The World Health Organization (WHO) has granted EUA to 10 COVID-19 vaccines. (The Pfizer, Moderna, and J&J vaccines are included in this total.) According to the WHO’s “Vaccine Tracker,” about 11 billion COVID-19 vaccinations have been given worldwide, and close to 65% of the world’s population has received at least one vaccine dose. Unfortunately, this includes only about 11% of all people in low-income countries. This global disparity is especially disturbing because in the U.S. millions of doses of COVID-19 vaccine have expired or are about to and will have to be discarded.

Waning of vaccine effectiveness. Because vaccination-induced immunity falls over time, many researchers have studied and are continuing to study the waning of the effectiveness of the COVID-19 vaccines. It is an issue of importance to the public health of the world.

Some studies suggest that immunity to natural COVID-19 infection—so-called “natural immunity”—is more robust than vaccine immunity with little waning for a year following infection. According to the Center for Disease Control and Prevention (CDC), however, natural immunity to COVID-19 infection can decay within about 90 days whereas immunity from COVID-19 vaccines has been shown to last longer. Both the Pfizer and Moderna mRNA vaccines are reported to provide strong protection for at least six months. Studies are ongoing to evaluate the full duration of protective immunity after vaccination with the Janssen/Johnson & Johnson vaccine. (Manufacturing of the Janssen/Johnson & Johnson vaccine has been beset recently with problems and uptake of the vaccine has sputtered.)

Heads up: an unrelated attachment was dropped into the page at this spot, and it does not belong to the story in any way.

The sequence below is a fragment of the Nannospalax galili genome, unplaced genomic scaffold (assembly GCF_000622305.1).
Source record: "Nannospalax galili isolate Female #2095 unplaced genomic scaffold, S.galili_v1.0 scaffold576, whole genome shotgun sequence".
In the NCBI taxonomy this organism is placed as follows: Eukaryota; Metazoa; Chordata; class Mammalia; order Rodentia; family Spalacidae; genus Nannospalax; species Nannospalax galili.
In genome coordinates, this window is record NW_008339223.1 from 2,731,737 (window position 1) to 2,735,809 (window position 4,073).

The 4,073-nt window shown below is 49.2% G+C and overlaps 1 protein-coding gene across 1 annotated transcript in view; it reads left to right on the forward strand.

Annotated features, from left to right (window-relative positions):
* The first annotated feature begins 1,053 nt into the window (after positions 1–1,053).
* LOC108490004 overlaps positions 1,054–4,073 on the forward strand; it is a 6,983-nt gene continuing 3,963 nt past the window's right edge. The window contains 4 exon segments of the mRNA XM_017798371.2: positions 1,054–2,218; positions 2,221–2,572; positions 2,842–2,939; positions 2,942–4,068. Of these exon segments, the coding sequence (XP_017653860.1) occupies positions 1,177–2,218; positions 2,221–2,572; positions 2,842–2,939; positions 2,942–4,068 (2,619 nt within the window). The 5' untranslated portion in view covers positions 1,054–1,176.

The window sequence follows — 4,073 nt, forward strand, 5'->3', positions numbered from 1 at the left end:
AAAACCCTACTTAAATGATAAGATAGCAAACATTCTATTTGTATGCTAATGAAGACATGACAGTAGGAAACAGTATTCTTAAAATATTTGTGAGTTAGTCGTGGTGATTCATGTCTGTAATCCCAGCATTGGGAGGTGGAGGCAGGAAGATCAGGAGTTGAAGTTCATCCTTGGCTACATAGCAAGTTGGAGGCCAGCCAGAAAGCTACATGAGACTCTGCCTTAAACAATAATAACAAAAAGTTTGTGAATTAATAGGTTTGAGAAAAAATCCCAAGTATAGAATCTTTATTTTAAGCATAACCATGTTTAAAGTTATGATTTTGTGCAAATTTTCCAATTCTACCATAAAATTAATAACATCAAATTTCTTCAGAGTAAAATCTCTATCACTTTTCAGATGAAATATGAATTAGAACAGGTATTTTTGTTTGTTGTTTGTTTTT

In the article “Risk of infection, hospitalization, and death up to 9 months after a second dose of COVID-19 vaccine: a retrospective, total population cohort study in Sweden” in the February 26, 2022 issue of The Lancet, researchers published the results of one of the most comprehensive studies to date for several vaccine regimens, including the Pfizer and Moderna vaccines. (Of note, the study period antedated the emergence of the Omicron variant.) The research showed that although the rate of immunity waning differed according to the vaccine type, vaccine effectiveness against severe COVID-19 seemed better maintained regardless of vaccine type. The results of this study also strengthened the evidence for the need of a third vaccine dose as a booster.